Having said that, I think this piece is argued well and deserves to be taken seriously, not just by the Institute but by any institution open to people of any or no religion. I would be fascinated to know what my many atheist friends at Harvard Divinity School would say about this piece (please stop the "Godless Harvard" jokes). Change happens. Often it's good. Thinking about it is always good.
20
Either graduation is about making students happy or it isn't. If it is, then we have to weigh the benefits of the benediction to religious students against the harms to non-religious students if we want to be good utilitarians.

If you are a religious student, then presumably you believe that God has helped you to achieve some measure of success in life and at MIT. For these people, an official recognition of the roll that God played for them would be a deeply meaningful gesture. (An effect which could not be well replicated by ghetto-izing the event to another venue.) Compare this to the feeling that non-religious students would have when sitting through a benediction: mostly boredom. This is America, and for better or worse sitting through nominally religious events is pretty commonplace. Even if you dont exactly like it, youre definitely used to it by this point. (Preempting rebuttal: This is fundamentally different from actively faithless ceremonies, which are few and far between, and which most religious people have probably never encountered.) In this case, the benediction seems like a utilitarian addition to graduation.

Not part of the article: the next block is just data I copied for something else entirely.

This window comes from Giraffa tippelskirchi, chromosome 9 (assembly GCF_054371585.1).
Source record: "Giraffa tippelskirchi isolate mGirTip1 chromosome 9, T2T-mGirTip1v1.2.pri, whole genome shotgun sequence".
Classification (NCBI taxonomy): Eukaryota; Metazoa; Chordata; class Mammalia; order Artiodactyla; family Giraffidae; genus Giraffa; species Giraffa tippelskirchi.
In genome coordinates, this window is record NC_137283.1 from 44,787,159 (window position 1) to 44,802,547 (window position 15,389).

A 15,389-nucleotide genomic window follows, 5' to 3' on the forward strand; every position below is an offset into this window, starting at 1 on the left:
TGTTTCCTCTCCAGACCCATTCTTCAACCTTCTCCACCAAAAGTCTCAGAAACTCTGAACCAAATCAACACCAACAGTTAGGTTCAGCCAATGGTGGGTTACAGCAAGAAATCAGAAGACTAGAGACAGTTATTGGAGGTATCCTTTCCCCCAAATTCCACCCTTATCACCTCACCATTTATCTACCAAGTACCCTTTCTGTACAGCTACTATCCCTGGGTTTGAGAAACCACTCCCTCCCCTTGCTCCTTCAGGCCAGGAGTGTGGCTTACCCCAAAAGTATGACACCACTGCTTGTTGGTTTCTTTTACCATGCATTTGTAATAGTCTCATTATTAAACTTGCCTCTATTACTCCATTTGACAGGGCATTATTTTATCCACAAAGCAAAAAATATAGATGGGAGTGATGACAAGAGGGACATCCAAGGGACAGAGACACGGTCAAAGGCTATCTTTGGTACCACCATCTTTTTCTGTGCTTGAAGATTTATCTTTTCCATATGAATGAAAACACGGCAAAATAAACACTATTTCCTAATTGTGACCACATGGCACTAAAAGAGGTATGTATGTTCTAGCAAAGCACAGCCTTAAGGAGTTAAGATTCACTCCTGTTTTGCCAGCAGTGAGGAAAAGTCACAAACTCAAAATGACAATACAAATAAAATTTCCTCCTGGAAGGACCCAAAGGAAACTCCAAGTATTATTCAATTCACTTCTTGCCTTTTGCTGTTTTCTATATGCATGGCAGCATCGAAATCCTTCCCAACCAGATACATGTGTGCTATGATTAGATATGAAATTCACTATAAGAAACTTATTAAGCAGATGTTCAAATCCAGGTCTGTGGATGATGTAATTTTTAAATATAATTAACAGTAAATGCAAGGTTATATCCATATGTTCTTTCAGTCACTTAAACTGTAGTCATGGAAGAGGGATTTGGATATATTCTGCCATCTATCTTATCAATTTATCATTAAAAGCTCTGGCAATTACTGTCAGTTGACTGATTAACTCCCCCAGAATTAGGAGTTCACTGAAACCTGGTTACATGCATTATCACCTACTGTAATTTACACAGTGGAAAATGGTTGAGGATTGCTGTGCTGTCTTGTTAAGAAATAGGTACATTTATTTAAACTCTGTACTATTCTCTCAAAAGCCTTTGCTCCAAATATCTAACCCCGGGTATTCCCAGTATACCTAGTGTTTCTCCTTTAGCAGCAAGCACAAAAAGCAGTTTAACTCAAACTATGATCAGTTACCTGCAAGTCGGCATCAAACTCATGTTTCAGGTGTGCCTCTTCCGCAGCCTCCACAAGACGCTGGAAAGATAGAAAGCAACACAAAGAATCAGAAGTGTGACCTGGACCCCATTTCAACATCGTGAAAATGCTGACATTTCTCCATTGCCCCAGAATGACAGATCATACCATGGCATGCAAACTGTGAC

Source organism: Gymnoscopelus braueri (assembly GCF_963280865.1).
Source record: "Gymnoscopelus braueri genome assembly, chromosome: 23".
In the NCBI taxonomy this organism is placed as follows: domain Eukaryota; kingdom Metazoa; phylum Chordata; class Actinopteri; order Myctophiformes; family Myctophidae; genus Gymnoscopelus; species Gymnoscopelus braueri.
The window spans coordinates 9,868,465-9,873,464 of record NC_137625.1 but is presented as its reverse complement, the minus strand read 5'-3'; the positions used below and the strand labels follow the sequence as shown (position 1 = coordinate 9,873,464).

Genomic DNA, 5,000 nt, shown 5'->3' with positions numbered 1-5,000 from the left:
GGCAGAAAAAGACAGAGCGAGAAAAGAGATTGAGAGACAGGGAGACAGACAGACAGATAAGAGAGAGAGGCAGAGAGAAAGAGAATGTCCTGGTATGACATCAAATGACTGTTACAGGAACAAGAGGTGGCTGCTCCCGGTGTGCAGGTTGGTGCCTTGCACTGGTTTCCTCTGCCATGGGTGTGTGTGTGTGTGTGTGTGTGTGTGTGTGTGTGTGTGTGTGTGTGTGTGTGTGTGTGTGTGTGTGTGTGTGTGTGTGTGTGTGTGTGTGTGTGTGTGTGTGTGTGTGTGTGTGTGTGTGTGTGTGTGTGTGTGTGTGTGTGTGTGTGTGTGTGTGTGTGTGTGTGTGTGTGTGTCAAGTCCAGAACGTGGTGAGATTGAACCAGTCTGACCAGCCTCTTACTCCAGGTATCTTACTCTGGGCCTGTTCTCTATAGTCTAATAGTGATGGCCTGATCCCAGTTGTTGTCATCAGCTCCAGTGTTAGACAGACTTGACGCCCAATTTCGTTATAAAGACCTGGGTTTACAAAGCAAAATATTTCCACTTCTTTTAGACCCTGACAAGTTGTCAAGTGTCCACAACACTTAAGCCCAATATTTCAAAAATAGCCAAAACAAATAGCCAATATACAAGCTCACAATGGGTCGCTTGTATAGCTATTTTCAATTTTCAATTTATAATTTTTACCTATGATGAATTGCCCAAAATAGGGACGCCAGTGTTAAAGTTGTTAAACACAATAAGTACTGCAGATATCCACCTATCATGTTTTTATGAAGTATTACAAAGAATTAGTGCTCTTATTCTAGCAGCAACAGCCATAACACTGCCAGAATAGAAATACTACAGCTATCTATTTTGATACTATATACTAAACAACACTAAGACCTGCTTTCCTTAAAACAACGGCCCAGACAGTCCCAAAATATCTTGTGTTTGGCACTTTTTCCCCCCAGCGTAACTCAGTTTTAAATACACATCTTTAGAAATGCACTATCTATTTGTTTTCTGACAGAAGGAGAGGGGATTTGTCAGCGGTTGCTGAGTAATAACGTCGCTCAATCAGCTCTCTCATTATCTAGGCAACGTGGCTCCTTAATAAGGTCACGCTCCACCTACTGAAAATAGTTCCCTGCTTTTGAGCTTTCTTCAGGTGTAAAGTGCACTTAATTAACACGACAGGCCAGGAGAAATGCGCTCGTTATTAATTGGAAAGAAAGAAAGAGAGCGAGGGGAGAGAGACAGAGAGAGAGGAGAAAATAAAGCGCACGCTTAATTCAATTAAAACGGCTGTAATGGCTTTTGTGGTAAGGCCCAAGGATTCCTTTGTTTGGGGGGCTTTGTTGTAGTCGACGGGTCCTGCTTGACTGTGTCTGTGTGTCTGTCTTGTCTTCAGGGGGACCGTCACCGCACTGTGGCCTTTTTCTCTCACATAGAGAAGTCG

But in my opinion, graduation simply isn't about making students happy. Graduation is a time to dress up and smile and take photographs and pretend like we enjoyed the last however many years, all the while waiting with bated breath for someone to hand us a piece of paper that lets us leave TFP and never look back unless we want to. In this case, graduation is all about tradition. Not just for the students, but also for our parents (who, by the way, are much more likely to be religious than we are) and the possible wealthy donors in the audience. The only other thing that MIT would worry about is that you will withhold donations as a result of a 30 second prayer at graduation, which, realistically, you wont.

In either case, it makes more sense to leave the benediction in. But even if it weren't, or if the case were only marginal, you also have to consider the optics of removing the benediction. This includes both the probable optics (mixed cheers and grumbling, but mostly a whole lot of bupkis) and the possible optics (picked up by a major news outlet; religious outcry). Being the risk-adverse, multibillion dollar institution that we know and love, the best choice for MIT is clear.
21
Dear #20, Thanks for commenting - I'd like to address your points. (While I'm here, thank you so much everyone for the support/discussion!)

First, ghetto-izing, really? Religious students can attend a neutral graduation ceremony and can even pray at one. No one wants any restriction on the exercise of religion. I just don't want an official endorsement by an organization that's not in the business of choosing religions. The fact alone that this distinction is difficult for many reasonable people makes the issue discussion-worthy.

Incidentally, some religious groups already offer graduation-related ceremonies outside of the official ceremony. The religious students with whom I've spoken feel that these religion-specific ceremonies actually bear more importance, not less, than the generic one.